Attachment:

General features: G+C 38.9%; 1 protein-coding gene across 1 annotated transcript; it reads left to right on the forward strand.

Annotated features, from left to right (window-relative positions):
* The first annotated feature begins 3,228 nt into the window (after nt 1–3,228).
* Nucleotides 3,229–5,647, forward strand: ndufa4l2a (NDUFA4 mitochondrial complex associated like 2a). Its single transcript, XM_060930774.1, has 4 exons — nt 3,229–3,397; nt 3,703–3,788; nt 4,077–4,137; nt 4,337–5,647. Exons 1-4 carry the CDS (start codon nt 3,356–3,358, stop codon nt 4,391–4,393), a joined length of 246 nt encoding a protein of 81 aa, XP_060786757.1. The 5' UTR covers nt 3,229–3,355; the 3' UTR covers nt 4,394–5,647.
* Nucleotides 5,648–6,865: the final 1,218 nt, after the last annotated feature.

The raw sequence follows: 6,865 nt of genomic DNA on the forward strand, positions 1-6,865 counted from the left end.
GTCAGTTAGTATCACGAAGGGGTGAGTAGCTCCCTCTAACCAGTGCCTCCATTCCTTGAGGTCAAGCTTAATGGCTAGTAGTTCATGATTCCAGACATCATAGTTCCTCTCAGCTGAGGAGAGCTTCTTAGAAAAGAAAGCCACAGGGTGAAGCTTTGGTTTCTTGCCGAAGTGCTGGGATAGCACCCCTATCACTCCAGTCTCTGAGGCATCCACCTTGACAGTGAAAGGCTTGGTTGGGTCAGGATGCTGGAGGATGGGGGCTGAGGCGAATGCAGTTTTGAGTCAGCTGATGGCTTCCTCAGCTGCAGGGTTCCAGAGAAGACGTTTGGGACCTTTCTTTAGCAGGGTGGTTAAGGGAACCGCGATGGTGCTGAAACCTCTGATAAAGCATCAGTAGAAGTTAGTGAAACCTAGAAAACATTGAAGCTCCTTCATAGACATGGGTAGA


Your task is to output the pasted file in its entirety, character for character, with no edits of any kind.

General features: G+C 38.9%; 1 protein-coding gene across 1 annotated transcript; it reads left to right on the forward strand.

Annotated features, from left to right (window-relative positions):
* The first annotated feature begins 3,228 nt into the window (after nt 1–3,228).
* Nucleotides 3,229–5,647, forward strand: ndufa4l2a (NDUFA4 mitochondrial complex associated like 2a). Its single transcript, XM_060930774.1, has 4 exons — nt 3,229–3,397; nt 3,703–3,788; nt 4,077–4,137; nt 4,337–5,647. Exons 1-4 carry the CDS (start codon nt 3,356–3,358, stop codon nt 4,391–4,393), a joined length of 246 nt encoding a protein of 81 aa, XP_060786757.1. The 5' UTR covers nt 3,229–3,355; the 3' UTR covers nt 4,394–5,647.
* Nucleotides 5,648–6,865: the final 1,218 nt, after the last annotated feature.

The raw sequence follows: 6,865 nt of genomic DNA on the forward strand, positions 1-6,865 counted from the left end.
GTCAGTTAGTATCACGAAGGGGTGAGTAGCTCCCTCTAACCAGTGCCTCCATTCCTTGAGGTCAAGCTTAATGGCTAGTAGTTCATGATTCCAGACATCATAGTTCCTCTCAGCTGAGGAGAGCTTCTTAGAAAAGAAAGCCACAGGGTGAAGCTTTGGTTTCTTGCCGAAGTGCTGGGATAGCACCCCTATCACTCCAGTCTCTGAGGCATCCACCTTGACAGTGAAAGGCTTGGTTGGGTCAGGATGCTGGAGGATGGGGGCTGAGGCGAATGCAGTTTTGAGTCAGCTGATGGCTTCCTCAGCTGCAGGGTTCCAGAGAAGACGTTTGGGACCTTTCTTTAGCAGGGTGGTTAAGGGAACCGCGATGGTGCTGAAACCTCTGATAAAGCATCAGTAGAAGTTAGTGAAACCTAGAAAACATTGAAGCTCCTTCATAGACATGGGTAGA